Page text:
Are you one of us who can snooze so many times that others wonder why you even have an alarm? And do you never feel well-rested even no matter how many hours of sleep you get? Are you someone who have always needed more sleep than others and your days have become constant yearning for the bed? Or do you use sleep as an escape mechanism to avoid having to deal with stuff you don’t know how to deal with?
Perhaps you struggle unwinding in the evenings in extra challenging periods at work? Or have you never even had routines for getting into or out of bed? Perhaps your head is full of worries that accompany you into the bedroom? The unfair paradox with ADHD is that, sleeping problems is more the rule than the exception when living with ADHD, and regardless of the cause, not getting adequate, high-quality sleep worsens existing ADHD symptoms and makes you more susceptible to stress and mistakes.
Sleep is also significantly affected by hormonal factors. During adolescence, when the risk of anxiety and depression in young women is usually at its peak, many also fall into vicious cycles of spending more and more time on screens and social media, which, in turn, eats into valuable sleep and recovery time. Also during perimenopause, sleep may change, and you may become more sensitive to alcohol, temperature, and find yourself lying wide awake entire nights without getting even a wink of sleep.
People have varying sleep needs, that is true also for neurodivergent people and people with ADHD. Perhaps you have no problem going about your daily business after only five hours of sleep? Or you feel like you shouldn’t be allowed into a meeting unless you got your solid ten hours the night before? Maybe you feel that you’ve slept enough hours but still don’t feel rested? And did you know that research show that many with ADHD do have a slightly different chronotropic rhythm? Here are some basic things to think about.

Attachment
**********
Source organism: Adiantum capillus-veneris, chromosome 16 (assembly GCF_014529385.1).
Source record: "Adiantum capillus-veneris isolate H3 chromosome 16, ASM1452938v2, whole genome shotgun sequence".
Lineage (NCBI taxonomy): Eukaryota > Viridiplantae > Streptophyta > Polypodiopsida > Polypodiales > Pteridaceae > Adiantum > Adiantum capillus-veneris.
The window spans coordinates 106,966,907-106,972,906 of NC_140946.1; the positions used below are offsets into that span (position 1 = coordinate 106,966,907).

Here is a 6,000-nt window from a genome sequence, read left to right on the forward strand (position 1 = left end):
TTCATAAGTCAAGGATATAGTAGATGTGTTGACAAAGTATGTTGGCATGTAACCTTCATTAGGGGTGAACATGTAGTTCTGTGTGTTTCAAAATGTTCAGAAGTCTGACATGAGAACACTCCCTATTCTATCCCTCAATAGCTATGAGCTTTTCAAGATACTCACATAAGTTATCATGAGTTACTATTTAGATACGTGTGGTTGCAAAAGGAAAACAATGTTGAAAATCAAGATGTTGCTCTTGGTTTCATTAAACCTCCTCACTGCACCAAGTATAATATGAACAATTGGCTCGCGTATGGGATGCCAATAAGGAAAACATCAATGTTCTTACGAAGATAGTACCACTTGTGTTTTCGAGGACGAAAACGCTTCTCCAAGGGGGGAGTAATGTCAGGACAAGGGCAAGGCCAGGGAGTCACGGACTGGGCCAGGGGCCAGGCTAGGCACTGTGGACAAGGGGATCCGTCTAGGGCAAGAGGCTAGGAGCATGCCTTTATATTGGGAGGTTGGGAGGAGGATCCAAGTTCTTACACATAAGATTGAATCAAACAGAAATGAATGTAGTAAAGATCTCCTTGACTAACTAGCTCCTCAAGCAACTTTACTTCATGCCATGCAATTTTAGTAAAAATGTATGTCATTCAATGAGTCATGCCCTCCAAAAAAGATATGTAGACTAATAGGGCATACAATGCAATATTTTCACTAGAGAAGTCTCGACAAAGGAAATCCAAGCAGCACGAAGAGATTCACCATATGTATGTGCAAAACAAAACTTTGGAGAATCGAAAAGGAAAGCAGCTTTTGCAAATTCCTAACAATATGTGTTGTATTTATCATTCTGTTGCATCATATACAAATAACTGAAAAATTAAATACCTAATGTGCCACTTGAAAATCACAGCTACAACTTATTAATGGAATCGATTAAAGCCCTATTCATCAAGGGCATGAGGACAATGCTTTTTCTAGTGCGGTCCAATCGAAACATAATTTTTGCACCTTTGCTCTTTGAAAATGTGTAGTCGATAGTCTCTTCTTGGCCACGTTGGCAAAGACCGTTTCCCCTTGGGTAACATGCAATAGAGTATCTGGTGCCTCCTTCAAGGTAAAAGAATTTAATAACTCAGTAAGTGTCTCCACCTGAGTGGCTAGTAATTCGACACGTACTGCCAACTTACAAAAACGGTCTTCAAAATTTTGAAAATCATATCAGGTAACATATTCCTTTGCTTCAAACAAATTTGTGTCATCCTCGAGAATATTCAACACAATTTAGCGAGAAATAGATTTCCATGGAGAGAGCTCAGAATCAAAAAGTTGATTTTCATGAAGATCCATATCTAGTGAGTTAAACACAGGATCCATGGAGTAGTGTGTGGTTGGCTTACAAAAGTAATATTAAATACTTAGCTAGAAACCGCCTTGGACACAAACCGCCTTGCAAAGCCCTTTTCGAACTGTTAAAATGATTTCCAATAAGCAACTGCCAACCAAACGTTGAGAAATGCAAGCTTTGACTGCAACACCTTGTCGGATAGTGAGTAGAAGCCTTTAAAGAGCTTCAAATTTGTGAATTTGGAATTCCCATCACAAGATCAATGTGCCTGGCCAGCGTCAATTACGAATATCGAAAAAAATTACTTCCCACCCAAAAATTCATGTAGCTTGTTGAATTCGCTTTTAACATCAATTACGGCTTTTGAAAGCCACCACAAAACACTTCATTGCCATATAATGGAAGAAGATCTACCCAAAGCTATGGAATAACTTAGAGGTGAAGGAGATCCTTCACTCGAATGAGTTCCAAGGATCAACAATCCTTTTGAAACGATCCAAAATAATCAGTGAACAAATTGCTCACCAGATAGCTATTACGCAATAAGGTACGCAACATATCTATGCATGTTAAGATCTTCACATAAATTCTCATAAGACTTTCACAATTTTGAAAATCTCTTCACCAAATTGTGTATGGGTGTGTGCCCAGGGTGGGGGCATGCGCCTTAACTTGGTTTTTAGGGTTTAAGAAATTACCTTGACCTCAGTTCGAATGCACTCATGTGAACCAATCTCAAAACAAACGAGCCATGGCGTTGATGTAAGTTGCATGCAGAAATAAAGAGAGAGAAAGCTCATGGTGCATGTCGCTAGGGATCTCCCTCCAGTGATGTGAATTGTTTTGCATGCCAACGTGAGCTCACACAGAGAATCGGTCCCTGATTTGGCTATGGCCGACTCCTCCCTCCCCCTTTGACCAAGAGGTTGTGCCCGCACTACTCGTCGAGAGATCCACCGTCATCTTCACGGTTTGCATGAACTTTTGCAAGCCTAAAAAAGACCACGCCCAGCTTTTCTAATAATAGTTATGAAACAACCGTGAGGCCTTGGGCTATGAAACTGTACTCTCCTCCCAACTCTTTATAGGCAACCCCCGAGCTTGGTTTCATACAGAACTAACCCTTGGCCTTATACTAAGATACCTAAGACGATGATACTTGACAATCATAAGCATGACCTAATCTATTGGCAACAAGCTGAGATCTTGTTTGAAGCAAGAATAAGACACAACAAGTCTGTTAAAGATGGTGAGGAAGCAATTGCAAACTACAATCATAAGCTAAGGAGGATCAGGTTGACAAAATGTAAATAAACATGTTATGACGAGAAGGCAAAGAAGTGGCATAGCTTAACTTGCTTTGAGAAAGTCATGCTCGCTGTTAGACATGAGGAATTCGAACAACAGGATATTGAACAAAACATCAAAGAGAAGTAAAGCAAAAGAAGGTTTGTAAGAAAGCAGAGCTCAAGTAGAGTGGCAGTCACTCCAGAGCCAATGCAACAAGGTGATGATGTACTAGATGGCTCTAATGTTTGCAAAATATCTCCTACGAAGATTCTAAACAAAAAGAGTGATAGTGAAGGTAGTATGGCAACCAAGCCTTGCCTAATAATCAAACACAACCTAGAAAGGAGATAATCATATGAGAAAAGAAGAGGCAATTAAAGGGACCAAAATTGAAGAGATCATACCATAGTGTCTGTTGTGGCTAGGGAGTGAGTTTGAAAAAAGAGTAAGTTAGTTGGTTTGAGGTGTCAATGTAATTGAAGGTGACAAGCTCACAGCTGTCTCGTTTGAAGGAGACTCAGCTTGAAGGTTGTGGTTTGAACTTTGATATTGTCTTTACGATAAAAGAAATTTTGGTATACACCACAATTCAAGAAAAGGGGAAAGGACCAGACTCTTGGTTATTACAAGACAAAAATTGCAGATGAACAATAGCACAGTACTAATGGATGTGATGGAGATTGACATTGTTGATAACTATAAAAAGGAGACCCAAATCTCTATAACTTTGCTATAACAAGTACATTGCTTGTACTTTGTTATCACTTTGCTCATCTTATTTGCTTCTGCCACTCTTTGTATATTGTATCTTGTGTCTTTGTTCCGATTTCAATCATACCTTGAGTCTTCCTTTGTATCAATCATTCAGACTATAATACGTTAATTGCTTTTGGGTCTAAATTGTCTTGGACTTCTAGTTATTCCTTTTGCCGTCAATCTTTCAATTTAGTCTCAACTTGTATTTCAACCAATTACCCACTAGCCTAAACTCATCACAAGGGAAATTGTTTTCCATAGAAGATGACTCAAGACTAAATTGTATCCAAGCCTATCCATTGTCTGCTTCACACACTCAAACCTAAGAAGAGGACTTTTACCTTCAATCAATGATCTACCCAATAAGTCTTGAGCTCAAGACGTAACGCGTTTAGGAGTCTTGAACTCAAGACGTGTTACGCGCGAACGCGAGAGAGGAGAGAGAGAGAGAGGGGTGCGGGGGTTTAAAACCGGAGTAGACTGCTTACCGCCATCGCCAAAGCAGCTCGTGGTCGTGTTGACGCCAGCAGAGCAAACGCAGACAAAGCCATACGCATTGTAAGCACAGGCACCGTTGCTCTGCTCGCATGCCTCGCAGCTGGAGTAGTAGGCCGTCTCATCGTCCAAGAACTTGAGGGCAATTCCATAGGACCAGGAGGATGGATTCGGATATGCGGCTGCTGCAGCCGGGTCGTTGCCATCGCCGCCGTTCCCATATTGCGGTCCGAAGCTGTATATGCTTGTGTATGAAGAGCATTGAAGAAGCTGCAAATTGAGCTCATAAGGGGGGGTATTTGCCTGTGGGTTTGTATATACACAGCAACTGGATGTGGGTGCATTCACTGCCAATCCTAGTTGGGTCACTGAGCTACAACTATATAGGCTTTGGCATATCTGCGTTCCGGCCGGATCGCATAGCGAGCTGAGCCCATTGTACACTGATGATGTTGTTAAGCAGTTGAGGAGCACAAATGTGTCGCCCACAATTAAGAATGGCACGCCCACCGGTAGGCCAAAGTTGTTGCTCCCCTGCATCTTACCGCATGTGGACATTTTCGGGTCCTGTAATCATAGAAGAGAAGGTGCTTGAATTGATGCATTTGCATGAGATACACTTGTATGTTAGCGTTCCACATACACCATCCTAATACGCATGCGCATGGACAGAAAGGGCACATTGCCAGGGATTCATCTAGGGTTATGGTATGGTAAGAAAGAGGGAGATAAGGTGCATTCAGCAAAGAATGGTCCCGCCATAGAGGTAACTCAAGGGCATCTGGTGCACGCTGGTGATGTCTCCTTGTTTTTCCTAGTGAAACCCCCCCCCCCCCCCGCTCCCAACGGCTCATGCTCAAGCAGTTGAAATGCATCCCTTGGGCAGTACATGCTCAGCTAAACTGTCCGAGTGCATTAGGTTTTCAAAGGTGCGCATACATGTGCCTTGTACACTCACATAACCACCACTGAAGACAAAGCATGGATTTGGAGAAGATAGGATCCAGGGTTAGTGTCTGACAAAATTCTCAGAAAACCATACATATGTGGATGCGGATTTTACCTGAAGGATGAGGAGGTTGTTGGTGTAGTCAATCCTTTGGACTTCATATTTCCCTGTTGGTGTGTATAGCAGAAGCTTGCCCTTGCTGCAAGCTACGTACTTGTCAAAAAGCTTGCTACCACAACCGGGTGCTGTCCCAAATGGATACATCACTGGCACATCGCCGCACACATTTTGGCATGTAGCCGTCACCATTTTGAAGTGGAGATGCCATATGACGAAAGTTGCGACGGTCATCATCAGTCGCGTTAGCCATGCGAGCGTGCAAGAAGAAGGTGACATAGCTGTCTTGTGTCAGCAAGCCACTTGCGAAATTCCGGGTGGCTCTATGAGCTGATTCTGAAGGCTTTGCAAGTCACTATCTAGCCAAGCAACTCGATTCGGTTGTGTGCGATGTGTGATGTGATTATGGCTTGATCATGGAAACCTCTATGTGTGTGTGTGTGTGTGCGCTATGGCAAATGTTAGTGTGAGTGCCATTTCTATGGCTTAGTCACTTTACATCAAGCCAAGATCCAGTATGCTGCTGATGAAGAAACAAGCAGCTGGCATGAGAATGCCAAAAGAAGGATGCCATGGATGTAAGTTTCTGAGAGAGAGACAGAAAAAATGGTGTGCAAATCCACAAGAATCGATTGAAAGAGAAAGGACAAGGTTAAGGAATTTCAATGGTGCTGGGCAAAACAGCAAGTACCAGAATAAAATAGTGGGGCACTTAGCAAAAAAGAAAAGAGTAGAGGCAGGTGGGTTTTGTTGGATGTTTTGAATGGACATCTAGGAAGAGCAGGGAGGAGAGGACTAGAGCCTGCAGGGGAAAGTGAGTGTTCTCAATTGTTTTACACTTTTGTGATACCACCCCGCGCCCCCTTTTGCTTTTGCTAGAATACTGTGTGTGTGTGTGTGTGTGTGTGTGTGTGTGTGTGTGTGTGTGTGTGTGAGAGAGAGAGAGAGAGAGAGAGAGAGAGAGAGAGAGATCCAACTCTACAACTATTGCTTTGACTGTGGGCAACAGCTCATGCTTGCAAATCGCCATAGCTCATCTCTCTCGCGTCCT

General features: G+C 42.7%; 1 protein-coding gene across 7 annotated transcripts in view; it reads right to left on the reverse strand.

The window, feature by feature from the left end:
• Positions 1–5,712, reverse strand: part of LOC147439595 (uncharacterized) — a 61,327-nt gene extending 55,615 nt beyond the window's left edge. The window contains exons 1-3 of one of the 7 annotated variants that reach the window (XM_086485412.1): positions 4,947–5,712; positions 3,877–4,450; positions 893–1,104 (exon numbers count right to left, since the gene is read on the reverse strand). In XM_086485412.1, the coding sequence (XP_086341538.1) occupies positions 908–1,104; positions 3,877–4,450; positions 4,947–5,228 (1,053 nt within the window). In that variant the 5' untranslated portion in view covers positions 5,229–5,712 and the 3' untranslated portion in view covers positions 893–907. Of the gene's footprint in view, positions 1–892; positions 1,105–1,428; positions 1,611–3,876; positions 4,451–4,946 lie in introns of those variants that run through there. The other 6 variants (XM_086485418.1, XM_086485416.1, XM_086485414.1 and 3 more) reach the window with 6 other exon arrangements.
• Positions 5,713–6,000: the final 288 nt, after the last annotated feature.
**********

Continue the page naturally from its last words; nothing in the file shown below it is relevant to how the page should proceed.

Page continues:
Our Letterlife-users share some of their best tips for better sleep hygiene here. Much of this you’ve probably heard before, but since sleep is so crucial for our well-being and functioning, maybe it’s worth revisiting and reflecting on once more?
We can’t and should try to get around that what we do during the day will affect our sleep at night. An overly busy unbalanced schedule will make it harder to unwind in the evening and conversely, being too passive may not build up the brains need to sleep. We might as well be honest about how much other lifestyle factors affect our sleep and that there might be some work to be done in other areas of life before we turn to quick fixes like medications.
Exercise and exposure to daylight have a positive effect on sleep. It better to get the training done earlier in the day since exercising too late in the evening can make it harder to fall asleep due to the stress hormones that are released during physical activity. If the exercise is done outside so you get some daylight at the same time- win win!
Even though some ADHD:ers whiteness that, a short, like 15minute nap taken not to late in the day can reboot and clear the mind, sleeping during the day will deplete your nighttime sleep needs. So, daytime sleeping, however tempting, is always a risk throwing you into a negative sleep cycle. And remember, it’s not “dangerous” to get out of bed and get through the day even if you almost didn’t get a wink last night. On the contrary, its often better to take a shitty day and hope for a better next night. Your body and brain have an amazing ability to recover lost sleep by sleeping extra effectively the following night.
So, nighty, night! Let us know what you think of these tips!